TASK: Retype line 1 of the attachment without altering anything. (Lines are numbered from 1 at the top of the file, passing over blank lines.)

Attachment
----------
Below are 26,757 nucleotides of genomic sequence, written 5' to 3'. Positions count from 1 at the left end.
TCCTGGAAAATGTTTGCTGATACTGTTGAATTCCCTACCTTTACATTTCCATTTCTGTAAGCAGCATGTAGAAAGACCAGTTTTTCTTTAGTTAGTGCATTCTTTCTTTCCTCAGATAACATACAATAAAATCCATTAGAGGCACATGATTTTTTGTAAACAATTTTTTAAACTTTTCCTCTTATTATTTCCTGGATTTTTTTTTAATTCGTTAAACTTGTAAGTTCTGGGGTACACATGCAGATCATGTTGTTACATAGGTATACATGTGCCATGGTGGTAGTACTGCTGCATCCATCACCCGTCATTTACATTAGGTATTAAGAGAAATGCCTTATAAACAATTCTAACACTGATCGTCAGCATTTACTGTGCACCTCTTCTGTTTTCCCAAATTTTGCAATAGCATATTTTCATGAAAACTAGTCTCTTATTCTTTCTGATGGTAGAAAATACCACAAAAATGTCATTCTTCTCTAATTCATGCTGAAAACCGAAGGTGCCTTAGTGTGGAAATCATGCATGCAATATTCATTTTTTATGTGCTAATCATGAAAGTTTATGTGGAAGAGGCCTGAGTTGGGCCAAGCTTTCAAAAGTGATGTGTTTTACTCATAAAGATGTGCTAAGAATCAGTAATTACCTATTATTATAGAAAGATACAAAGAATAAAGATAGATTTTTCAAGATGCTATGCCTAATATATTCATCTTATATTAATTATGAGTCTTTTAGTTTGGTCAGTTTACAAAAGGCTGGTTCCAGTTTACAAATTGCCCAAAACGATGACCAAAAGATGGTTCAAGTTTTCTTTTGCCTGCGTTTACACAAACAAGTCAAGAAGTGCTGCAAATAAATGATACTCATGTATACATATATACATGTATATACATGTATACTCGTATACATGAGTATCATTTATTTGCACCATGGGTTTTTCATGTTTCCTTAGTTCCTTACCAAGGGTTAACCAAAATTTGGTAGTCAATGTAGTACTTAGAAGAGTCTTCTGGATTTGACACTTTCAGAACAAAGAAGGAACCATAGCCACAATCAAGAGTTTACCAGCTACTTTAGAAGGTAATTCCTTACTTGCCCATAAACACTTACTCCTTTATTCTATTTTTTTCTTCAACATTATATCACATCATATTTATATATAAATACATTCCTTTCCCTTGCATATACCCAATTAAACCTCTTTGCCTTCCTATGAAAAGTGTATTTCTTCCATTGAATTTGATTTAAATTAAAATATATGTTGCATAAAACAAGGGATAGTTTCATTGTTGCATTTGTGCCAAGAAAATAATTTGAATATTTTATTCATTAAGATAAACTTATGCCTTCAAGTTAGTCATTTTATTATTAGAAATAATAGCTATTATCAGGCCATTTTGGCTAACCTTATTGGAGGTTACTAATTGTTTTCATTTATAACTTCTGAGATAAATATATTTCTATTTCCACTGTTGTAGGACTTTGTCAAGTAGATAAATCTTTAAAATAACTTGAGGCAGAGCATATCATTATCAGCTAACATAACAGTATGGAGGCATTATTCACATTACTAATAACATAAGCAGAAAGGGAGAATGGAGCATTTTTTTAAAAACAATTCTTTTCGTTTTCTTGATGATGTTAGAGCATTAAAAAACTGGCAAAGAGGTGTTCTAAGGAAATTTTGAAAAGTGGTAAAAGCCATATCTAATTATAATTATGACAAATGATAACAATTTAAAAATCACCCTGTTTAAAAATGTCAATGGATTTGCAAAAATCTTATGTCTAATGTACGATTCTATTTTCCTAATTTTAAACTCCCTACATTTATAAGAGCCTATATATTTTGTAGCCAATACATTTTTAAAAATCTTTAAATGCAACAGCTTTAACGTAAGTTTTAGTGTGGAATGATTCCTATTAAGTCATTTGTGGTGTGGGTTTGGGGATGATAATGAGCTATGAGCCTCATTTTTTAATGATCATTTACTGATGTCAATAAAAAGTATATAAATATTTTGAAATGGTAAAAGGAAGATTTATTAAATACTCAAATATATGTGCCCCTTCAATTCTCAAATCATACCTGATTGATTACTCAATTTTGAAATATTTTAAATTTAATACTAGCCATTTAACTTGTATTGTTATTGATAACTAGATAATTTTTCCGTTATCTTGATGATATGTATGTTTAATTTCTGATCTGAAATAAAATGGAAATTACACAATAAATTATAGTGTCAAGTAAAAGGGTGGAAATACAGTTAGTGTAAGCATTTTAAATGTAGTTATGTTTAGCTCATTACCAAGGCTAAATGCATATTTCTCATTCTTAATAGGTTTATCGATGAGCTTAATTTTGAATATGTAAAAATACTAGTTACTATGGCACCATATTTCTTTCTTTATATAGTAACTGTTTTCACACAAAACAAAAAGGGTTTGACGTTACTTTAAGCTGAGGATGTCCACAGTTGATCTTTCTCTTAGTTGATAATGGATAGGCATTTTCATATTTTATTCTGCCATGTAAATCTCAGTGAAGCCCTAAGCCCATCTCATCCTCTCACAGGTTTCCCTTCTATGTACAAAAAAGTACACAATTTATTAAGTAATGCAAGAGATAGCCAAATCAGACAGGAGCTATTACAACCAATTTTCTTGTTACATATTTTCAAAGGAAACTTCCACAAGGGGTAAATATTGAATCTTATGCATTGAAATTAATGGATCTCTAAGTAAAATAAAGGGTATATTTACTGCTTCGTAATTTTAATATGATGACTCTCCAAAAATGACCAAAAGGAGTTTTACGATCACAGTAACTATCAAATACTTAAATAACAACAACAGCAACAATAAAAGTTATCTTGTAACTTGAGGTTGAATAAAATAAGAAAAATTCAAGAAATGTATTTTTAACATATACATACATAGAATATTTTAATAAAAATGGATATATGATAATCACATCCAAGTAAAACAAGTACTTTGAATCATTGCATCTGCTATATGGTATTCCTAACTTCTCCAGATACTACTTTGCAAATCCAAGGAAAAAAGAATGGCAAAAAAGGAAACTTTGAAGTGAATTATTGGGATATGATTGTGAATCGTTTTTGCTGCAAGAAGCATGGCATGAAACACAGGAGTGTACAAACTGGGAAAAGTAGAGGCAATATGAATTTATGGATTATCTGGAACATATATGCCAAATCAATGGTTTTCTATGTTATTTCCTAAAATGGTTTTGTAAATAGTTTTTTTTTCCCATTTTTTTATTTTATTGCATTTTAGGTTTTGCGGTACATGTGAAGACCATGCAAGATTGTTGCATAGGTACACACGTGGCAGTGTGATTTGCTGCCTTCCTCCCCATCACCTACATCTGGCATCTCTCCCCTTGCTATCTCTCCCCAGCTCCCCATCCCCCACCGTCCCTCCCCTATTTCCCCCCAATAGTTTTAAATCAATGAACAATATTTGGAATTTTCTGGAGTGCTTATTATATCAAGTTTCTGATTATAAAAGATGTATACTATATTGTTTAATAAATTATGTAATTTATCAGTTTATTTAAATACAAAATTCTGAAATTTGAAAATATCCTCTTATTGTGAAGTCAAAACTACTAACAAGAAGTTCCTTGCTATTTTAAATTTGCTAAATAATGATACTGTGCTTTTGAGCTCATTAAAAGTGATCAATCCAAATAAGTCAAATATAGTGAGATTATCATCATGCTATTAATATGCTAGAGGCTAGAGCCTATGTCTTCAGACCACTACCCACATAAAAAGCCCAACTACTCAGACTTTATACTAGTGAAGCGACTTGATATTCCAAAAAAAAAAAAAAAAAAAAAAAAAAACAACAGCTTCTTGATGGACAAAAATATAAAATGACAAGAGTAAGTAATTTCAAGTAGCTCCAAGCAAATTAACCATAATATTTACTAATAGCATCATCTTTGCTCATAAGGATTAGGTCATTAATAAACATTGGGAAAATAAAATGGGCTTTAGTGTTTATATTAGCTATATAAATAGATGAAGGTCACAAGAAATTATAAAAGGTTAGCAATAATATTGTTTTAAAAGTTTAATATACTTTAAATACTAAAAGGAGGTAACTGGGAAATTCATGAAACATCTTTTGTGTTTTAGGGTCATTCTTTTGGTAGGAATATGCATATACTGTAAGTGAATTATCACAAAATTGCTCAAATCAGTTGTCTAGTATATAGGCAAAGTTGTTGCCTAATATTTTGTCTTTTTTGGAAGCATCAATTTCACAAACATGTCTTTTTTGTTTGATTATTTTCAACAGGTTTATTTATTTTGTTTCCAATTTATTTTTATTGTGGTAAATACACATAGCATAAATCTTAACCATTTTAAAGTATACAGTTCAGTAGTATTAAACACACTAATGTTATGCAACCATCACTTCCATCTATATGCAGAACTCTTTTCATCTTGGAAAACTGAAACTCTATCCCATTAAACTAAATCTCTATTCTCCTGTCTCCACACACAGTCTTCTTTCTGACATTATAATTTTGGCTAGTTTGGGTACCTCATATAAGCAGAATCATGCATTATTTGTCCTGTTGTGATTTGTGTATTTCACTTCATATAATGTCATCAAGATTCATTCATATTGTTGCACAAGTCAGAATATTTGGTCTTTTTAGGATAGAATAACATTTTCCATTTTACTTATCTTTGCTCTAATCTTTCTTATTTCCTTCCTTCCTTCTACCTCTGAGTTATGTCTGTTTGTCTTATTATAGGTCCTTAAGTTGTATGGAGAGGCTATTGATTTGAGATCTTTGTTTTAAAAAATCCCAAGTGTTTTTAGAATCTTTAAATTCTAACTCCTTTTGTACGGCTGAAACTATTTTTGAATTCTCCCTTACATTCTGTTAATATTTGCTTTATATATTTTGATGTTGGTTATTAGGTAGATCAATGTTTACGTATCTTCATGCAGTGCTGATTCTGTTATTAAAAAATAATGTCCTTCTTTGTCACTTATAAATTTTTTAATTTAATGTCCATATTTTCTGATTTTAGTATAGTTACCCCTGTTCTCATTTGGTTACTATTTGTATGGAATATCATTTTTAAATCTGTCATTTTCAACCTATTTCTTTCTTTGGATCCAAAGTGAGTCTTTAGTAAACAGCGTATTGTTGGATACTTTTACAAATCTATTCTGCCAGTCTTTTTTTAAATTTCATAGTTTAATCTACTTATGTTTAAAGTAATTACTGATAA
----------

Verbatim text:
Below are 26,757 nucleotides of genomic sequence, written 5' to 3'. Positions count from 1 at the left end.